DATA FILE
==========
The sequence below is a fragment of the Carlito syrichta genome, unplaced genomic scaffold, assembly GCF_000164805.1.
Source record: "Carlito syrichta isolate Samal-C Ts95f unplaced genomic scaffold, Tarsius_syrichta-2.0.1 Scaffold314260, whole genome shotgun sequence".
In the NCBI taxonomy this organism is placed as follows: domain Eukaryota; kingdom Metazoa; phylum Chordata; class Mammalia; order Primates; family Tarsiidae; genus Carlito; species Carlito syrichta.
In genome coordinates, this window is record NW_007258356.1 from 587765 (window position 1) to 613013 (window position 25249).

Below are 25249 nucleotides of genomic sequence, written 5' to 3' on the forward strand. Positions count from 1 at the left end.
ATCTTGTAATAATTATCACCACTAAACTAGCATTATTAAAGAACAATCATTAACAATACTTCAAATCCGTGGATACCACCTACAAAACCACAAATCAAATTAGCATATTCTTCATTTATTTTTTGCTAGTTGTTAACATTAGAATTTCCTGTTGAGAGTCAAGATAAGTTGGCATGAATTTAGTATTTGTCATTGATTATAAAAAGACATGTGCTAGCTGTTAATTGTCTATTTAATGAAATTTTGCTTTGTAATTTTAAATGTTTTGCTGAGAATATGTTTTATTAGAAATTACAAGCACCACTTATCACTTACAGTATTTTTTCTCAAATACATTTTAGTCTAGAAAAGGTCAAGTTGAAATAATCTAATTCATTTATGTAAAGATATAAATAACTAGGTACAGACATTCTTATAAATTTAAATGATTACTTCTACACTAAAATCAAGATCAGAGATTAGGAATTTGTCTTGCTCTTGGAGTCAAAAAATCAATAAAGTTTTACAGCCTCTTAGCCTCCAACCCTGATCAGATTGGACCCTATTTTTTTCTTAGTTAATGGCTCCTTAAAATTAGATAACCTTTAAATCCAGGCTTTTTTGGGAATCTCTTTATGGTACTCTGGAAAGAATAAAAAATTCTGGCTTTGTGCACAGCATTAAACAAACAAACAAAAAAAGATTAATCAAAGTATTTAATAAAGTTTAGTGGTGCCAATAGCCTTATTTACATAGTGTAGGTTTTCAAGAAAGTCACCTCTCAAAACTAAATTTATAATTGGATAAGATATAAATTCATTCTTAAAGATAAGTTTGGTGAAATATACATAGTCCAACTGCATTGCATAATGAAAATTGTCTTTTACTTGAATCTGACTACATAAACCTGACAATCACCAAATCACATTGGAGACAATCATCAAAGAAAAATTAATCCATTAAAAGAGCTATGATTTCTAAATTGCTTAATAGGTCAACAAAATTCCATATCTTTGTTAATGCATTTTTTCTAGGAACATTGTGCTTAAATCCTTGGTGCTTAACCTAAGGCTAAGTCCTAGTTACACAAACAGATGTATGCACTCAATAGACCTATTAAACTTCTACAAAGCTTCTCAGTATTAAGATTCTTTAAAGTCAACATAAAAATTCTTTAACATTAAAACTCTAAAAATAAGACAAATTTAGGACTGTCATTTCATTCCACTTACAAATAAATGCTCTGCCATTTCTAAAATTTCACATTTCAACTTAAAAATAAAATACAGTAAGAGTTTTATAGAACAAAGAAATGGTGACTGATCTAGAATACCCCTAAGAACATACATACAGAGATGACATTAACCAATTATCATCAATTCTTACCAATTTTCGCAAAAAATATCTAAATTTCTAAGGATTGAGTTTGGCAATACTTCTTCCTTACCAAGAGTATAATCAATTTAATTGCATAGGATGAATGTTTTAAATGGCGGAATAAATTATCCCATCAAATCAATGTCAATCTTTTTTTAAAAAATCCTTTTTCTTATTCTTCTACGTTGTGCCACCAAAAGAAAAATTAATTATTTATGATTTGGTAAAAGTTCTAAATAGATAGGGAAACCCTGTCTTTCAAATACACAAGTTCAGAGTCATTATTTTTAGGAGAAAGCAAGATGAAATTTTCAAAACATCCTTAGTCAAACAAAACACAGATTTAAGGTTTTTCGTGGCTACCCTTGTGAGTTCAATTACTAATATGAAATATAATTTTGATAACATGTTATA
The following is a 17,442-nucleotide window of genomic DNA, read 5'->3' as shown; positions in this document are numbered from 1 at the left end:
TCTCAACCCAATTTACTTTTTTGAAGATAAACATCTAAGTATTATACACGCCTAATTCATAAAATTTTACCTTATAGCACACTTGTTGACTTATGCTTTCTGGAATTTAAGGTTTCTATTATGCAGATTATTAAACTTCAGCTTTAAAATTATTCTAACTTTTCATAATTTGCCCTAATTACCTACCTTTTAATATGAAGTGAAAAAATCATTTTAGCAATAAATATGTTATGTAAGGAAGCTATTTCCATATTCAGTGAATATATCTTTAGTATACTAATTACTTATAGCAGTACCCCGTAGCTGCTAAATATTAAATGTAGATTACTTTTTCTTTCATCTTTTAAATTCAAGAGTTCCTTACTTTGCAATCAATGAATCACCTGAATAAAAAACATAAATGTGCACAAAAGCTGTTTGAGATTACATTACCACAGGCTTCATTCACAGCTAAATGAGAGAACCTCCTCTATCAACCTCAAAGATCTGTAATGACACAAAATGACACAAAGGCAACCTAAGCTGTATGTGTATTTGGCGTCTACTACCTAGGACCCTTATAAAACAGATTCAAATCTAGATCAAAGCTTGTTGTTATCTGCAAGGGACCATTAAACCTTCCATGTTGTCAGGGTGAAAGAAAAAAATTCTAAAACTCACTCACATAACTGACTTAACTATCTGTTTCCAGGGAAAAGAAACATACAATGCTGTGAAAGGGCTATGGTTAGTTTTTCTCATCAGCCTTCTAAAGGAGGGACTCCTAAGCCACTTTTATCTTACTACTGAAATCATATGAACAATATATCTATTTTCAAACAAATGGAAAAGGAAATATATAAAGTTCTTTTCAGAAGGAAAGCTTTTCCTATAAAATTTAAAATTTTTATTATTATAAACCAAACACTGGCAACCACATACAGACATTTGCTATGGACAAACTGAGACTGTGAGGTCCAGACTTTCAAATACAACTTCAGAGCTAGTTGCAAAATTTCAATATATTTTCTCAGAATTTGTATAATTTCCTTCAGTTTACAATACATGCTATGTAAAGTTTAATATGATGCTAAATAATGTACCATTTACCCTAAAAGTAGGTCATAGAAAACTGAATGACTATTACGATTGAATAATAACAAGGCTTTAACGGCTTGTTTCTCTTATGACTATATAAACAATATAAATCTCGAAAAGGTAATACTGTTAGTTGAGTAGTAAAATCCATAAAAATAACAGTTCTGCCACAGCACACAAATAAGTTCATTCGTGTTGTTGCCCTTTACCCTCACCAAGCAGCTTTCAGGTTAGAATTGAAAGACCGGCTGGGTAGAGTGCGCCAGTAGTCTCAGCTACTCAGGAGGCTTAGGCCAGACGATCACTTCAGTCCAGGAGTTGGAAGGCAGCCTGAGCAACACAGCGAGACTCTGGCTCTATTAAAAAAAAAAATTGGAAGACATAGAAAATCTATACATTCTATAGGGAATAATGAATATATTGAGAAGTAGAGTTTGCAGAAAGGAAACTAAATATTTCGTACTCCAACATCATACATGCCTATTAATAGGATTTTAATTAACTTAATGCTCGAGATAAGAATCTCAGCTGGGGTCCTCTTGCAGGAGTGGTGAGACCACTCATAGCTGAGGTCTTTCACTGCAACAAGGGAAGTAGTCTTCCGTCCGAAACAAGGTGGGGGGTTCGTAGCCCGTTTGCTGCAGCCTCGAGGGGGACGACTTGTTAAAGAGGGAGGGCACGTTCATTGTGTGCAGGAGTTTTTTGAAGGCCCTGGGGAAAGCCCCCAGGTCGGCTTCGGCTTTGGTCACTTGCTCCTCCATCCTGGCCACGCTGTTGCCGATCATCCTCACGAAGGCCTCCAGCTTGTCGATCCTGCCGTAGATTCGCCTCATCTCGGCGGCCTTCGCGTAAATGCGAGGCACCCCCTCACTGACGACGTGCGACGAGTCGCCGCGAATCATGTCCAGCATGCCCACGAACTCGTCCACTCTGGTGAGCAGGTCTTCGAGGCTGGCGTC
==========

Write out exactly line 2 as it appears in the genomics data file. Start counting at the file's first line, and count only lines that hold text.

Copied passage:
Source record: "Carlito syrichta isolate Samal-C Ts95f unplaced genomic scaffold, Tarsius_syrichta-2.0.1 Scaffold314260, whole genome shotgun sequence".